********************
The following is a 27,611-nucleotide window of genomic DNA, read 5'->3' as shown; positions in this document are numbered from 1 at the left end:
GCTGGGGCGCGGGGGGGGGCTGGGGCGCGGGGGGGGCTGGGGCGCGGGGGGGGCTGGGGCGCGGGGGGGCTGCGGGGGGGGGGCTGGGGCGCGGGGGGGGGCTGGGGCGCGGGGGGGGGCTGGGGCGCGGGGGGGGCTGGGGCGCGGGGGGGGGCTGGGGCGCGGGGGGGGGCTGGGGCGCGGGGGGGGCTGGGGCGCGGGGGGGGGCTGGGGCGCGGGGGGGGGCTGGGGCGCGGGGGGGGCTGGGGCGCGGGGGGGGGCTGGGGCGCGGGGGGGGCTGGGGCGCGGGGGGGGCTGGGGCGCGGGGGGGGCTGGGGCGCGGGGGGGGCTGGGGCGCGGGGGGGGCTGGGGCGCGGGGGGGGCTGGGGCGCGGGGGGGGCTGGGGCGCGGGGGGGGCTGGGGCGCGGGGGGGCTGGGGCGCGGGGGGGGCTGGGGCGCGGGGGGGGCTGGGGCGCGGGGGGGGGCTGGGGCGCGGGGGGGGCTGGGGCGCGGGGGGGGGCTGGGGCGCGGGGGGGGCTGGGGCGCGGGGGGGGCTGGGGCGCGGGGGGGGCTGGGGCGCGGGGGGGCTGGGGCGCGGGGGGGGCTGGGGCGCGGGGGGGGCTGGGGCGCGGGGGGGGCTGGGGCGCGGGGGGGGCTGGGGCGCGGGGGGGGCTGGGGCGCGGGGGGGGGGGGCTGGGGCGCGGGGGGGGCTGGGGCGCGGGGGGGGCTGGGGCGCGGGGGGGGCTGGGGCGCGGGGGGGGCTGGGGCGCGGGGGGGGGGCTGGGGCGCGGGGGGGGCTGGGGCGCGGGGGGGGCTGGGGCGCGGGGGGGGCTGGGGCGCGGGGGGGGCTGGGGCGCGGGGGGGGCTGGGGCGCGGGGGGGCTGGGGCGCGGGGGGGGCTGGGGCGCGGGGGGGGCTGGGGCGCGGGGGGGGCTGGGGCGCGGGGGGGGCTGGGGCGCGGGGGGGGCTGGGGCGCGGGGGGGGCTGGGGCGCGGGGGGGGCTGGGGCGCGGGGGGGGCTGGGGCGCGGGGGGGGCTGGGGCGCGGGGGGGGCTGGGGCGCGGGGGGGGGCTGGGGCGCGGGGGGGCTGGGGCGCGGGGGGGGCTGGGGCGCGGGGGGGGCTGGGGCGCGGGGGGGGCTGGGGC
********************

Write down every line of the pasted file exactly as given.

The following is a 27,611-nucleotide window of genomic DNA, read 5'->3' as shown; positions in this document are numbered from 1 at the left end:
GCTGGGGCGCGGGGGGGGGCTGGGGCGCGGGGGGGGCTGGGGCGCGGGGGGGGCTGGGGCGCGGGGGGGCTGCGGGGGGGGGGCTGGGGCGCGGGGGGGGGCTGGGGCGCGGGGGGGGGCTGGGGCGCGGGGGGGGCTGGGGCGCGGGGGGGGGCTGGGGCGCGGGGGGGGGCTGGGGCGCGGGGGGGGCTGGGGCGCGGGGGGGGGCTGGGGCGCGGGGGGGGGCTGGGGCGCGGGGGGGGCTGGGGCGCGGGGGGGGGCTGGGGCGCGGGGGGGGCTGGGGCGCGGGGGGGGCTGGGGCGCGGGGGGGGCTGGGGCGCGGGGGGGGCTGGGGCGCGGGGGGGGCTGGGGCGCGGGGGGGGCTGGGGCGCGGGGGGGGCTGGGGCGCGGGGGGGGCTGGGGCGCGGGGGGGCTGGGGCGCGGGGGGGGCTGGGGCGCGGGGGGGGCTGGGGCGCGGGGGGGGGCTGGGGCGCGGGGGGGGCTGGGGCGCGGGGGGGGGCTGGGGCGCGGGGGGGGCTGGGGCGCGGGGGGGGCTGGGGCGCGGGGGGGGCTGGGGCGCGGGGGGGCTGGGGCGCGGGGGGGGCTGGGGCGCGGGGGGGGCTGGGGCGCGGGGGGGGCTGGGGCGCGGGGGGGGCTGGGGCGCGGGGGGGGCTGGGGCGCGGGGGGGGGGGGCTGGGGCGCGGGGGGGGCTGGGGCGCGGGGGGGGCTGGGGCGCGGGGGGGGCTGGGGCGCGGGGGGGGCTGGGGCGCGGGGGGGGGGCTGGGGCGCGGGGGGGGCTGGGGCGCGGGGGGGGCTGGGGCGCGGGGGGGGCTGGGGCGCGGGGGGGGCTGGGGCGCGGGGGGGGCTGGGGCGCGGGGGGGCTGGGGCGCGGGGGGGGCTGGGGCGCGGGGGGGGCTGGGGCGCGGGGGGGGCTGGGGCGCGGGGGGGGCTGGGGCGCGGGGGGGGCTGGGGCGCGGGGGGGGCTGGGGCGCGGGGGGGGCTGGGGCGCGGGGGGGGCTGGGGCGCGGGGGGGGCTGGGGCGCGGGGGGGGCTGGGGCGCGGGGGGGGGCTGGGGCGCGGGGGGGCTGGGGCGCGGGGGGGGCTGGGGCGCGGGGGGGGCTGGGGCGCGGGGGGGGCTGGGGC